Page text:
Saturday, January 03, 2009

Learning Modes - The Relative Major Way

Ok so I did not invent this, but I did come up with it out of my own studies (as my college theory prof told me...the hard way). But I like many others learned early on 3 things about modes
  1. The seven modes were just "starting" on the 7 notes of the scale. So If you were playing a C major scale and went from D to D it was D dorian, E to E was E Phrygian, etc.
  2. Modes could sound really cool.
  3. Modes were hard to apply in real life.
So I have had an idea to make a play-along CD/MP3 set for my guitar students where they would get simple to progressively more intricate chord progressions to try to improvise over and give them advice on trying different modes with them. The problem was trying to find a quick way to determine what mode went with what scale.  I did not want C major, D Dorian, E Phrygian, etc. I wanted C Major, C Dorian, C Phrygian, etc. So what was a quick way to find this. Well, I started by writing them out.

C PhrygianCDbEbFGAbBb
C MixolydianCDEFGABb
C AeolianCDEbFGAbBb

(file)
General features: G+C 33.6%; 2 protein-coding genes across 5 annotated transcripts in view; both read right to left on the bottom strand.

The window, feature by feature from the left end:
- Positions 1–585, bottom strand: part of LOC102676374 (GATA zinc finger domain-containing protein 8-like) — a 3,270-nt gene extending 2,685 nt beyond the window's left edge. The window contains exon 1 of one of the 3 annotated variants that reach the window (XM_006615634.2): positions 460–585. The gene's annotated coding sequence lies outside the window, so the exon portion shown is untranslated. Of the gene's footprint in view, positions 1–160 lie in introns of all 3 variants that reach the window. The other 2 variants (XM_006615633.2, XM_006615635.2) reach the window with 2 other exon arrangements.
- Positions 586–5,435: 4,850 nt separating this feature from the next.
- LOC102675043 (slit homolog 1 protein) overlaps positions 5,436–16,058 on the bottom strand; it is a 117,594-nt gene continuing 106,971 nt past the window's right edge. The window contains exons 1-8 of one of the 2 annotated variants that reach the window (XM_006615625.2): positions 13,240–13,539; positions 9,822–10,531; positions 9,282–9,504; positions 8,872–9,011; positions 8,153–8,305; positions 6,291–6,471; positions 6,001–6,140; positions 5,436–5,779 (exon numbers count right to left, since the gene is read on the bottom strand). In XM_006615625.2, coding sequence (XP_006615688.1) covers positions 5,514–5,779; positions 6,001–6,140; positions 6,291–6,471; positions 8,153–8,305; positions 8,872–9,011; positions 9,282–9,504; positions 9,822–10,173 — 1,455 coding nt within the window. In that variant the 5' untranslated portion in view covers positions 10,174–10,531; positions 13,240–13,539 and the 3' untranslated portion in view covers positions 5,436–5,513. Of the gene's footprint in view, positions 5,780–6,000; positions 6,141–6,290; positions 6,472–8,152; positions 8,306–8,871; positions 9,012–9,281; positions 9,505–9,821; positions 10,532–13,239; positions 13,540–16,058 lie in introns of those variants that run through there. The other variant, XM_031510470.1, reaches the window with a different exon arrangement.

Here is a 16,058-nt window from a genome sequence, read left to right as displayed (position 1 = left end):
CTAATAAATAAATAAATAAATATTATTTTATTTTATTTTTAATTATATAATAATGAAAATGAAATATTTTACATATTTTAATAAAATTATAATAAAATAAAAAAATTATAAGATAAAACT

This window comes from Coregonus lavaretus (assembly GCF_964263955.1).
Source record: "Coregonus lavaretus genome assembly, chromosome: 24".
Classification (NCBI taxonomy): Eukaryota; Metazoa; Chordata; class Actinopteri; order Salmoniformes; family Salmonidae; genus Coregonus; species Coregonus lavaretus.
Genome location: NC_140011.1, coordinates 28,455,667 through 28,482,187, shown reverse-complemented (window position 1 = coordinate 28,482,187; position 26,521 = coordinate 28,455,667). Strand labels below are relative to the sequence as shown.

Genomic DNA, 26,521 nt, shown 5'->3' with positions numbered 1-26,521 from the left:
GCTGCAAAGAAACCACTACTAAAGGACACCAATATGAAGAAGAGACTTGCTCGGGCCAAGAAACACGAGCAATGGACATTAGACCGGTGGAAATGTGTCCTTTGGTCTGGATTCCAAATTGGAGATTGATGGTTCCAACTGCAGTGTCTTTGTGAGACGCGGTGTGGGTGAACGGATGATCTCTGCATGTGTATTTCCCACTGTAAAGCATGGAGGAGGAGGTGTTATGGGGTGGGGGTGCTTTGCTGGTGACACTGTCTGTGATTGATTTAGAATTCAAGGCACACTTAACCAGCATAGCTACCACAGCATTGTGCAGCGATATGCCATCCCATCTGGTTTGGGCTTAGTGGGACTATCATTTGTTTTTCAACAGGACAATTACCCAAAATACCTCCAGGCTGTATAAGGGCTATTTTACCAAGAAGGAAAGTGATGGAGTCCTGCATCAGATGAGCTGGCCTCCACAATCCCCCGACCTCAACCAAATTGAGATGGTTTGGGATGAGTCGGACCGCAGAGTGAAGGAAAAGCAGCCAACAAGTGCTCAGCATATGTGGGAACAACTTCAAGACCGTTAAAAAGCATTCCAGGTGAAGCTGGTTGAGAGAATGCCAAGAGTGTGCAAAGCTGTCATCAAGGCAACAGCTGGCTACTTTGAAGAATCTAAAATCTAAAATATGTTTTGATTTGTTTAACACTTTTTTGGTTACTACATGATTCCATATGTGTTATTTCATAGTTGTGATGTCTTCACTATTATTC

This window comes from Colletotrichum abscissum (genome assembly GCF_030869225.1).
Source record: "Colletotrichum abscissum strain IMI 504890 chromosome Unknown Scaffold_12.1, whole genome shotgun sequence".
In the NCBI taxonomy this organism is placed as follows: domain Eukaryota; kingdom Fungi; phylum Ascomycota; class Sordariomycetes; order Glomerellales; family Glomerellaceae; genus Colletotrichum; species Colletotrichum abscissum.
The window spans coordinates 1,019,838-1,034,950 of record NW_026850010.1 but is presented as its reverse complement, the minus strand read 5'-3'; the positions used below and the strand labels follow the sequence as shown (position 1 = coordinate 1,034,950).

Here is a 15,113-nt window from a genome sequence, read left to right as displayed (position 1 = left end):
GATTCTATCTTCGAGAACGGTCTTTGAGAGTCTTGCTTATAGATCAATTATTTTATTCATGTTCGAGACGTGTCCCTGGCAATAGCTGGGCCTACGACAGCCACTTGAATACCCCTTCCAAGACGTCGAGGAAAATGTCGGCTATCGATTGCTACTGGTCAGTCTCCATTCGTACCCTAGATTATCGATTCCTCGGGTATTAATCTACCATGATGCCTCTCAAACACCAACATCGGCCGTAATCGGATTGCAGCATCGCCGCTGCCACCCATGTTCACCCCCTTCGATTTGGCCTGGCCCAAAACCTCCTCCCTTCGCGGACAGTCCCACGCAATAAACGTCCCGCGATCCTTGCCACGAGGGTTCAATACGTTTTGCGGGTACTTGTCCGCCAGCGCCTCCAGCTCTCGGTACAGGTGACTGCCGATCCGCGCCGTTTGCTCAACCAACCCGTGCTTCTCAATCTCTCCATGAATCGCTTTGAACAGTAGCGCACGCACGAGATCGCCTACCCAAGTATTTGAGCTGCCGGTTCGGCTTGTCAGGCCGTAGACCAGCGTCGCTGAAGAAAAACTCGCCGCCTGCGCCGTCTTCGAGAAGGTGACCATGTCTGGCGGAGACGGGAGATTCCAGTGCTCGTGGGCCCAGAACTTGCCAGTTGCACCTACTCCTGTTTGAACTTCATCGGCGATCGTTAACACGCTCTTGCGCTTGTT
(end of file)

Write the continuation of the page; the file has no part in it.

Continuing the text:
C LocrianCDbEbFGbAbBb

Then of course since modes were just scales starting on different notes of a certain key then each of these should be enharmonic to a major scale. So I wrote those out

C Major (Ionian)C Major
C DorianBb Major
C PhrygianAb Major
C LydianG Major
C MixolydianF Major
C AeolianEb Major
C LocrianDb Major

Well that was all helpful and all but I wanted a pattern to follow. How could this list of keys be related? Well Somehow I noticed a pattern

Bb is a whole step below C, Ab is a whole step below Bb and G is a halfstep below Ab. Whole, Whole Half. Well if you are familiar with how a major scale is built, it Goes

Whole, Whole, Half, Whole, Whole, Whole, Half 

in the forward direction (C,D,E,F,G,A,B,C)

When you look at the relative major keys that make up the modes of a given key. They use the same pattern going backwards.


So if you are in C and want to play C Lydian, since lydian is the 4th mode. You can go down Whole (to dorian), Whole (to Phrygian) , Half (to Lydian) which is the Key of G Major. So if you play G Major over a C major that is C Lydian. Which works since Lydian is the same as a raised 4th. F is the 4th note of the C scale and in the key of G it is sharped.

Now should you ignore how to spell your modes without this method? Certainly not! but this can give you a "cheat sheet" way of getting into a given mode.

Next time we will talk about applying this to the guitar.
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